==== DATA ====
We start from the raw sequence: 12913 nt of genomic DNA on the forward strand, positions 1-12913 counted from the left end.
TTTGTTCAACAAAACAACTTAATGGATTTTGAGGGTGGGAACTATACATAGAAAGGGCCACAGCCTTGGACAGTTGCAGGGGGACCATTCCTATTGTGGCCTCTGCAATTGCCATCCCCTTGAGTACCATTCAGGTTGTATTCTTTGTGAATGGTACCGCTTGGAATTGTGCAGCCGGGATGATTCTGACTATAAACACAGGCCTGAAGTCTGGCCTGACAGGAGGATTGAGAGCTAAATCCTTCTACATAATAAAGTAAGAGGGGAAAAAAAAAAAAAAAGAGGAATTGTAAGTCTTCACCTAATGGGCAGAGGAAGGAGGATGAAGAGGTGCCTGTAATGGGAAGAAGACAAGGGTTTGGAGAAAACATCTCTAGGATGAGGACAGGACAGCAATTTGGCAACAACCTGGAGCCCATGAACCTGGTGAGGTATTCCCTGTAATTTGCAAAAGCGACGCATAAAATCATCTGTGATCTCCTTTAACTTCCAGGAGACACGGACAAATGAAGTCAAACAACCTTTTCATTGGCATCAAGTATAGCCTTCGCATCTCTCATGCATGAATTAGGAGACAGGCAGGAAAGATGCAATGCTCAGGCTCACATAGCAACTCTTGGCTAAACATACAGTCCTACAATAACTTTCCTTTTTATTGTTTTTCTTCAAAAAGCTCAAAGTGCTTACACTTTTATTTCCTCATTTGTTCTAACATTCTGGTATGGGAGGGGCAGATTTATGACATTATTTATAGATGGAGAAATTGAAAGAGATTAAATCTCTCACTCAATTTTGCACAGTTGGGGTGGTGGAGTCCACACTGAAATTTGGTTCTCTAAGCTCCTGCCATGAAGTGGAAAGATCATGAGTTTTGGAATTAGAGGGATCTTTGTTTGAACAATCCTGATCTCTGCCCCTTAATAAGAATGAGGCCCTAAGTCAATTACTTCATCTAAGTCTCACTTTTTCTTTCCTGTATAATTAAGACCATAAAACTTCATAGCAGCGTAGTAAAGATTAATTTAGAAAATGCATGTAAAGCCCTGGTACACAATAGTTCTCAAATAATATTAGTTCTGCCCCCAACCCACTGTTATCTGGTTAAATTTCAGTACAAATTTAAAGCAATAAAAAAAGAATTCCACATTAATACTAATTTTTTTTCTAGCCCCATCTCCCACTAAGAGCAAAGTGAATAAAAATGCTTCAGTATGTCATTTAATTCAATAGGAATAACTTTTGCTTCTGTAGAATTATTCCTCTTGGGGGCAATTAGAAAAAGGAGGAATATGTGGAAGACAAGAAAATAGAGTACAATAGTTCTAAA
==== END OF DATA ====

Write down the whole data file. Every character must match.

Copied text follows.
We start from the raw sequence: 12913 nt of genomic DNA on the forward strand, positions 1-12913 counted from the left end.
TTTGTTCAACAAAACAACTTAATGGATTTTGAGGGTGGGAACTATACATAGAAAGGGCCACAGCCTTGGACAGTTGCAGGGGGACCATTCCTATTGTGGCCTCTGCAATTGCCATCCCCTTGAGTACCATTCAGGTTGTATTCTTTGTGAATGGTACCGCTTGGAATTGTGCAGCCGGGATGATTCTGACTATAAACACAGGCCTGAAGTCTGGCCTGACAGGAGGATTGAGAGCTAAATCCTTCTACATAATAAAGTAAGAGGGGAAAAAAAAAAAAAAAGAGGAATTGTAAGTCTTCACCTAATGGGCAGAGGAAGGAGGATGAAGAGGTGCCTGTAATGGGAAGAAGACAAGGGTTTGGAGAAAACATCTCTAGGATGAGGACAGGACAGCAATTTGGCAACAACCTGGAGCCCATGAACCTGGTGAGGTATTCCCTGTAATTTGCAAAAGCGACGCATAAAATCATCTGTGATCTCCTTTAACTTCCAGGAGACACGGACAAATGAAGTCAAACAACCTTTTCATTGGCATCAAGTATAGCCTTCGCATCTCTCATGCATGAATTAGGAGACAGGCAGGAAAGATGCAATGCTCAGGCTCACATAGCAACTCTTGGCTAAACATACAGTCCTACAATAACTTTCCTTTTTATTGTTTTTCTTCAAAAAGCTCAAAGTGCTTACACTTTTATTTCCTCATTTGTTCTAACATTCTGGTATGGGAGGGGCAGATTTATGACATTATTTATAGATGGAGAAATTGAAAGAGATTAAATCTCTCACTCAATTTTGCACAGTTGGGGTGGTGGAGTCCACACTGAAATTTGGTTCTCTAAGCTCCTGCCATGAAGTGGAAAGATCATGAGTTTTGGAATTAGAGGGATCTTTGTTTGAACAATCCTGATCTCTGCCCCTTAATAAGAATGAGGCCCTAAGTCAATTACTTCATCTAAGTCTCACTTTTTCTTTCCTGTATAATTAAGACCATAAAACTTCATAGCAGCGTAGTAAAGATTAATTTAGAAAATGCATGTAAAGCCCTGGTACACAATAGTTCTCAAATAATATTAGTTCTGCCCCCAACCCACTGTTATCTGGTTAAATTTCAGTACAAATTTAAAGCAATAAAAAAAGAATTCCACATTAATACTAATTTTTTTTCTAGCCCCATCTCCCACTAAGAGCAAAGTGAATAAAAATGCTTCAGTATGTCATTTAATTCAATAGGAATAACTTTTGCTTCTGTAGAATTATTCCTCTTGGGGGCAATTAGAAAAAGGAGGAATATGTGGAAGACAAGAAAATAGAGTACAATAGTTCTAAA